Stealth: Some attackers choose to conceal themselves to avoid detection.
Overwhelming force: Some attackers try to generate enough force - typically in the form of physical assault or sheer volume of resources - to overwhelm the defender.
Indirection (a.k.a. reflexive control): Some attackers use deceptive techniques to cause the defender to spend resources on the wrong defenses or to cause the defender to act in ways that provide openings to attack.
Random: Some attackers just try whatever they happen to come across as an idea on any given day.
Least Resistance: Some attackers try to do things they they think are least likely to be defended against and which are easiest for them to do.
Easiest to find: Some attackers just get software from the Internet and try it against many systems.
While there are certainly other strategies, these will serve the purpose of our discussion. When looking at these strategies in detail, analysis involves understanding the techniques the attackers are likely to use, the way they might react to things they encounter during the process of attack, and the likelihood that they are able to succeed against particular defenses in particular amounts of time.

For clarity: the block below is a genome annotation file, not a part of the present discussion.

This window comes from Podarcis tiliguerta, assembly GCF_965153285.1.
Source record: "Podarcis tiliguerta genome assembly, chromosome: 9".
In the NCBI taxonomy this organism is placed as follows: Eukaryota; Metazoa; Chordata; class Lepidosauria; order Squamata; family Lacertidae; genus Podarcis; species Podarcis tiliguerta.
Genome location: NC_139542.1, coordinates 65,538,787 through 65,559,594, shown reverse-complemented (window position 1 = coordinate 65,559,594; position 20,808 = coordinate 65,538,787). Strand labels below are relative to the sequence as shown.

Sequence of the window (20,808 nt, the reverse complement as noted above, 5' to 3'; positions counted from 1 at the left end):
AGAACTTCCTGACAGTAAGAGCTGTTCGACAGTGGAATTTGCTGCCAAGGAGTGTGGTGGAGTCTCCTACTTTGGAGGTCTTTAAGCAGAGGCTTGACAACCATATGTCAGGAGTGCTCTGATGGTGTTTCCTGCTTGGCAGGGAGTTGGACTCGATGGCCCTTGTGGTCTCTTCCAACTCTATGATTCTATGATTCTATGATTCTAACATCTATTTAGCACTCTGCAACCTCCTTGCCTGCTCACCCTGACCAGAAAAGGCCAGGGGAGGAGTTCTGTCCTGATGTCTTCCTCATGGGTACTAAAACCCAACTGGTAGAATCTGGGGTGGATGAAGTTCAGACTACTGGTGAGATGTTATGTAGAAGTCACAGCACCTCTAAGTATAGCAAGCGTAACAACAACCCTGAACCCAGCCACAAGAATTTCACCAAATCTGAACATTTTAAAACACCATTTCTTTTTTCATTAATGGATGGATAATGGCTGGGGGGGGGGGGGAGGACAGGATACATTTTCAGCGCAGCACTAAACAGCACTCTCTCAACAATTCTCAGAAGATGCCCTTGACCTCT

Defenders also have many defensive techniques to choose from and select different strategies based on their perceived needs and the way their organizations work. Defenders tend to use mixes of defensive techniques in a protection process. As such, the strategies really consist of mixes of different process elements in different amounts. This is essentially a resource allocation issue selected from among the following elements:
Dissuasion: Many defenders try to convince possible attackers to go elsewhere.
Deception: Many defenders create fictions intended to prevent attackers from attacking or to cause them to attack elements of less value.
Prevention: Defenders often choose to build defenses intended to keep attackers from succeeding in their attempted activities.
Detection and Reaction: With the belief that no prevention can be perfect, detection and reaction are commonly used as a part of the mix.
Repair: After detection - or when there is a belief that vulnerabilities exist, repair is often undertaken to mitigate risk.
Exploitation: In some cases, it is determined that an attacker can be exploited in some way to the advantage of the defender. If the defender is so inclined, this strategy may be undertaken.
Capture and Punishment: In many cases, defenders try to capture and prosecute attackers in order to recoup losses and dissuade others from attacking.
Cover Up: It is often considered desirable to cover up an attack so that nobody else knows about it.
Constant Change: Some people take the strategy of changing the way they operate at a pace that is so fast that long-term attacks are destined to failure because the nature of the systems under attack has changed by the time a long-term attack can succeed.
There are many more defensive strategies that may be taken, but these should offer a reasonable set to consider in our analysis, and they represent many of the partial strategies taken by companies today. Full defender strategies typically consist of a combination of these techniques under different circumstances and with different balances of investment.